Saturday, July 05, 2008
LOVE STORIES, JULY 13th.
My Mom insisted on going over the moors to see the small waterfall in which we used to bathe. Not even a small path to help her on her way.
Celebrating Mom's 83rd birthday, sitting in the sun outdoor the hut. Karibu is the name of a hut on the path leading to Kilimanjaro. It means something like; "Welcome, come nearer,"according to my aunt who was a missionary in Kenya. For once I tried to imitate Mr. Jim, showing off my shrimp sandwich before I ate it.
The oven belonging to my uncle Leif, was transported on an iron bed by him and my Dad forty years ago. I was there, cheerily remembering how heavy their burden seemed to be in the sunny summer's day. They were laughing and joking, drinking water from the brook. Not one word of complaining or self pity.
The hut diary. One's simply got to leave a message there. Five generations of Ljungs have faithfully done so.
Dad's only sister Ellly married a Pentecost pastor shortly after her Mom died. Here they are on their Nord-stoel honeymoon.
Picture still hanging in the hut.
Right; the riddle of the Zink. My grandDad told that a prisoner had a similar lock on his door. He could regain his freedom by picking the rings from the bow. My brother and my dad used to compete how fast they could do it. I don't remember who held the world record. I probably can find it in the diary from the sixties.
My dad made a mark on the door post for every visit from about -37. An old razor, skiwax and a whetstone on the tiny shelf.
Artistic uncle Kaare made a bugle horn from a goat the same year as the hut was built. I never got the hang of making it sound, most Ljungmen do.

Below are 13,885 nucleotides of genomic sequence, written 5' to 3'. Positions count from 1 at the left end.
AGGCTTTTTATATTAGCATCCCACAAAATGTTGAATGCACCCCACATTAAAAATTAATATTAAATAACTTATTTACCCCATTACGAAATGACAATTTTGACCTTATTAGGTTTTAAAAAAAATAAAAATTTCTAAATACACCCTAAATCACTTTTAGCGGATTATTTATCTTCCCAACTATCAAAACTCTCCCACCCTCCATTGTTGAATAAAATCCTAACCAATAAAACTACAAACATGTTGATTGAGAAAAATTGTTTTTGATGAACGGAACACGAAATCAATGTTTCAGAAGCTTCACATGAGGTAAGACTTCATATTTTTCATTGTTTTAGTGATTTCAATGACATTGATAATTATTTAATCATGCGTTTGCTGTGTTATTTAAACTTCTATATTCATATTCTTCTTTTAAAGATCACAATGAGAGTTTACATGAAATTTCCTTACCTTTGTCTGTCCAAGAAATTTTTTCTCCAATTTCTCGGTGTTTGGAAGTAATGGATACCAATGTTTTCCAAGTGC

The year was 1961. Uncle Leif, my Dad, cousin Grete, bro Kel and I were up to scrape and paint the little hut. It took awhile before we had finished. I still remember running downhills in the dark. Mu uncle holding my one hand, my Dad the other. The path then was so narrow and stony, we had to run in a line. I still think that was my best record ever for the stretch Hut-parking place. Feeling so safe, smelling the odeurs of the night from moss, blooming heather and blueberries .
This was the longest trip my Besten made towards the hut after my Grandmom in heaven died. He brought the family up to the parking lot in his Dodge 7-passenger sedan with a full-bodied Ram staggering the front. Cousin Grete, myself, cousin Bjoern, bro Kel are standing on a stone in the river. Besten supportingly behind with his second wife Gerda, who the grandchildren held mighty dear.
Summer of -45. Dad celebrating the freedom, playing toreador with the farm's goat.
1929 the Ljung family as always closely knit together. Uncles Rolf and Kaare behind. GrandMom, aunt Elly, Besten, and in front sitting; my Dad, by his side uncle Leif. One by one they joined the Pentecost Church, and now they're alll celebrating in Heaven my uncle's arrival this very summer.
My Grandmom in Heaven, my Dad and little dog Prince in front of the new hut, the summer of -34.
My Grandmom at the age of 15. Back then a governess of a Swedish Duchess' children. "Jenny must not scream like crazy in the kitchen," the duchess talked down her nose. "I'm not screaming. I'm singing about Jesus," Grandmom replied and continued her singing. My Granddad was a Dragoon with the Swedish Stormtroops. He came to serve at the Norwegian Court Stables in 1907, just two years after Nowrway and Sweden were peacefully separated.
The love story of my Dad's family is ten square meters.
The hut my Granddad built to help save the deteriorating health of my Grandmom in Heaven. The year was 1933. Depression all over the western world followed the crack on the New York stock exchange in 1929. My "Besten" (means the Best) had heavy loans on his house, a new established bus company and a taxi as well. His wife was seriously down with an asthma, worsened by the heavy pollution from smoke by the Canadian steel plant.